modification of the plaque. Although the concept of both
the scoring balloon catheters seems to be similar, the
number of scoring elements is higher, with three in the
AngioSculpt and two in the Scoreflex. Therefore, the
Scoreflex balloon has the potential advantage in its de-
liverability through severely stenotic lesions. This study
was conducted to determine the influence of lesion pre-
paration using the dual wire scoring balloon on stent ex-
pansion and to examine the long-term outcomes.
2.1. Study Population
The institutional review board approved this study. Writ-
ten informed consent was obtained from all patients. Be-
tween December 2008 and September 2009, 46 consecu-
tive patients who underwent elective DES implantation
under intravascular ultrasound guidance were prospec-
tively enrolled and randomly assigned to two implanta-
tion strategies: 1) pre-dilation with a non-compliant bal-
loon (Hiryu, Terumo, Tokyo) (NC group; n = 23), and 2)
pre-dilation with a dual wire scoring balloon (Scoreflex)
(DS group; n = 23). Eligible patients were 18 years old
with de novo lesions in native coronary arteries 2.5
mm in angiographic diameter (by visual assessment) and
who were to receive a single DES. We excluded patients
with acute coronary syndrome, total occlusion, bifurca-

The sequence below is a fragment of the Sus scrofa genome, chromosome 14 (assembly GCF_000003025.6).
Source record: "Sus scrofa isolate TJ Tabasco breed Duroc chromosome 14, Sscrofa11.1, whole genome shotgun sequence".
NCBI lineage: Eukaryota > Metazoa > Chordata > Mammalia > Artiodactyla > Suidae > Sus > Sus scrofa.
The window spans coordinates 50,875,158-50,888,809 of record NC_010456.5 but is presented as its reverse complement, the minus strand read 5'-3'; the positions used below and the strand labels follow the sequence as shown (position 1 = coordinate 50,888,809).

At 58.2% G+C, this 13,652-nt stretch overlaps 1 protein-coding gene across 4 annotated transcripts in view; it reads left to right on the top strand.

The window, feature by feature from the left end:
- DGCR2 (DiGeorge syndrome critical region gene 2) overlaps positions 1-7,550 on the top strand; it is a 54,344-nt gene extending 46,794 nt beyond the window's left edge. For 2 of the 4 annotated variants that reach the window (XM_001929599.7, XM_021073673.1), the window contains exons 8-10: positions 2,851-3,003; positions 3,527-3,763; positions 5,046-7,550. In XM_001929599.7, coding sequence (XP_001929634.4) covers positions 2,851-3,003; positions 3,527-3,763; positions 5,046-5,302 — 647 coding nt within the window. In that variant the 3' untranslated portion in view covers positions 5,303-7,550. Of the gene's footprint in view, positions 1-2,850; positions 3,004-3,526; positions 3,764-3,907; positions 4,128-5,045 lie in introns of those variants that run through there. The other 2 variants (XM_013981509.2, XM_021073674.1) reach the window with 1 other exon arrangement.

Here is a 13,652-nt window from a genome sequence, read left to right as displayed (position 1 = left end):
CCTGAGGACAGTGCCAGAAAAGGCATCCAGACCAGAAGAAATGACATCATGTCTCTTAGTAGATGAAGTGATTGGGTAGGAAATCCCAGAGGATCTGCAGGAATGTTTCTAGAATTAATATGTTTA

tion lesions with a significant side branch, and severely
calcified lesions that an intravascular ultrasound (IVUS)
catheter could not cross, or in which rotational atherec-
tomy was needed.
*Corresponding author.
K. Sadamatsu et al. / World Journal of Cardiovascular Diseases 3 (2013) 395-400
2.2. Te ch niques
All procedures were performed using the standard tech-
nique. Unfractionated heparin at 10,000 units was ad-
ministered at the start of the procedure. Dual antiplatelet
therapy with aspirin at 100 mg/day and clopidgrel at 75
mg/day was recommended to be continued for at least 12
Three different commercially available DESs were used:
sirolimus-eluting stents (Cypher, Cordis, FL), paclitaxel-
eluting stents (Taxus, Boston Scientific, MA) and zo-
tarolimus-eluting stents (Endeavor, Medtronic Vascular,
CL). The selection of the DES type, size and length were
left to the discretion of the operators. The stents were
deployed at the same pressure of 14 atmosphere and in-
flated several times over 60 seconds in total to obtain an
optimal stent expansion [7-9]. The non-compliant pre-
dilation balloon was used in a diameter of 2.5 to 3.75
mm and a length of 15 mm. The dual wire scoring bal-
loon catheter is a semi-compliant balloon with 2 wires
that exert focused inflation forces. It can facilitate con-
trolled plaque fractures, because the built-in integral wire
and the coronary guide wire on the outside of the balloon
create a focused force in a localized region of the plaque.
The sizes used were 2.5 to 3.5 mm in a diameter, and 10